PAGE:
This is the main cause of failed corporate acquisitions, according to the HR chief of a billion-dollar company

Ken brown legrandLegrandKen Brown, chief human resources officer for Legrand North America.

When Ken Brown joined Legrand, North America (LNA) in 2012, it was nine months into an acquisition that was going poorly.

“The leadership of that acquisition, who had signed on to stay on and lead their organisation through the transition, woke up to the reality that they weren’t going to control everything in the new world,” he told Business Insider.

These cofounders left and the rest of the company was uneasy.

LNA is a billion-dollar subsidiary of Legrand, a world leader in electrical equipment, and it has been growing aggressively through acquisitions in the past five years. A failed acquisition would be disastrous.

Brown took a deep look at the reasons for the struggle and came to a simple conclusion: A failed integration of a company is primarily based on miscommunication during the negotiation and planning phase.

After many long hours of planning and negotiation, a corporate acquisition is agreed upon, but the way a culture is adapted is crucial to whether the partnership succeeds or fails. This is especially true when a company acquires one that is very different from itself in fundamental ways, like Walmart and newly purchased

In the specific case Brown investigated at the start of his tenure at Legrand, he found that both LNA and the smaller company had paid each other “lip service” to try to make the integration seem as painless as possible. Both sides were being dishonest with each other. “I think we went in and said nothing is going to change, and then immediately things started to change,” Brown said. “Oftentimes it isn’t the what but the how.”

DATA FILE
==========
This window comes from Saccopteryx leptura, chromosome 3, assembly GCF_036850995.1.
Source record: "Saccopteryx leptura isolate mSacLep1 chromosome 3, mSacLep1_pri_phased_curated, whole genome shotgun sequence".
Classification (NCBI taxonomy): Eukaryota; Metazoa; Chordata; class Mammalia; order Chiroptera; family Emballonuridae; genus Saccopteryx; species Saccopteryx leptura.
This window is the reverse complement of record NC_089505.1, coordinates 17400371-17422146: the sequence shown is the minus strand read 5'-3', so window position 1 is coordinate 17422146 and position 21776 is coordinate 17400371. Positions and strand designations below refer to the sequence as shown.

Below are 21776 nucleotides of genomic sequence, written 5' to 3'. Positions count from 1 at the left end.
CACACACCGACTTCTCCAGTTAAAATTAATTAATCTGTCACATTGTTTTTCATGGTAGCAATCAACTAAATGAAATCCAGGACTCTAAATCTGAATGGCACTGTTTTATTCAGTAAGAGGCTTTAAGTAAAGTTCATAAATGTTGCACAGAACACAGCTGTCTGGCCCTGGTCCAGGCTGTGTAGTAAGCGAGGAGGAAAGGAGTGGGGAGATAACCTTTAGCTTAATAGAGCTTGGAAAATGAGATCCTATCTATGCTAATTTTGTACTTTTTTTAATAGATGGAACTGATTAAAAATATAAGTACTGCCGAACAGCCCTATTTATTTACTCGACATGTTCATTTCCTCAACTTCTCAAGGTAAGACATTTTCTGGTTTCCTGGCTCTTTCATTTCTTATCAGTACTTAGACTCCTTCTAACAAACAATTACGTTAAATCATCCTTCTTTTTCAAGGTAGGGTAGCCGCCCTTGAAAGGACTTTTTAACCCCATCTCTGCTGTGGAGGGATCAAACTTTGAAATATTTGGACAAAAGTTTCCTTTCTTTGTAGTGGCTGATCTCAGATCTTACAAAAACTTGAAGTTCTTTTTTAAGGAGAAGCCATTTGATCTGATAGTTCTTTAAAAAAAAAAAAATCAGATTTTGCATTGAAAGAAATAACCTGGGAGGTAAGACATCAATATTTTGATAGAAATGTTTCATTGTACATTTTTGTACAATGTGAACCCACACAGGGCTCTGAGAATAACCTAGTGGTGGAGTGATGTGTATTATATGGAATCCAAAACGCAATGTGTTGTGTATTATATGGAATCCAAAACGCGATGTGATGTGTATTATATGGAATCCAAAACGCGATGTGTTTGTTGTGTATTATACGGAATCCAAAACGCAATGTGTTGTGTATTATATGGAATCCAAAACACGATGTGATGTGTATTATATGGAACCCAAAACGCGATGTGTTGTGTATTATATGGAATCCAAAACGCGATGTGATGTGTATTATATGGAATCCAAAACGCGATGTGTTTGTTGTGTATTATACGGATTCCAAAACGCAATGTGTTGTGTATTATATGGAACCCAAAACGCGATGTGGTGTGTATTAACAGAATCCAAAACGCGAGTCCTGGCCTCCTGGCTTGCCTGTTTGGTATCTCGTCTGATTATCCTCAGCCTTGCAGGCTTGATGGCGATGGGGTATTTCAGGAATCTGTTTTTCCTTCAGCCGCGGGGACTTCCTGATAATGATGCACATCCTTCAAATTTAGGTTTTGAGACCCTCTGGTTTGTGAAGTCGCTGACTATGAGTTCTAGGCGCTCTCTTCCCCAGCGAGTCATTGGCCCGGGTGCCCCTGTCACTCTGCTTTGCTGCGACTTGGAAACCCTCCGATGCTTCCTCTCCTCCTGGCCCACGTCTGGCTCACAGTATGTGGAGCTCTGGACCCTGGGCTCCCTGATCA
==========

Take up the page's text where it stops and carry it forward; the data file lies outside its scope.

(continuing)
Brown met with LNA’s CEO John Selldorff and the two eventually agreed that Brown would institute a culture of “change leadership” across LNA, which was so heavily reliant on successful acquisitions at this point in its history.

Brown said it is key to understand that a company’s leadership that says it is “all in” with the deal cannot be taken at its word. “People are going to fall into three different buckets: early adopters, people who opted out and are demonstrating disruptive behaviour, and then the vast majority are going to sit on the fence and wait and see what happens,” he explained. It is necessary to determine which of these applies to a leader in question and act accordingly.

LNA’s HR department created a system for educating an acquisition’s leadership on how the integration was going to unfold. “People are very clear that we may not be able to tell you all the answers to all the questions that you have, but we can tell you how those answers will be determined and what your role in that will be,” Brown said. “So in other words, change will not happen to you, it will happen either with you or by you.”

The training sessions have been very successful, Brown said, and LNA even had a chance to bring in the current leadership of the acquired company that was failing when he first joined. They told him, “Boy, it would have been wonderful to have this kind of a session right on the outset,” he said.

“That’s been a great transformation to see leaders in that organisation, who were feeling victimized after their top leadership left, now taking the reins and helping guide the rest of the organisation through change.”

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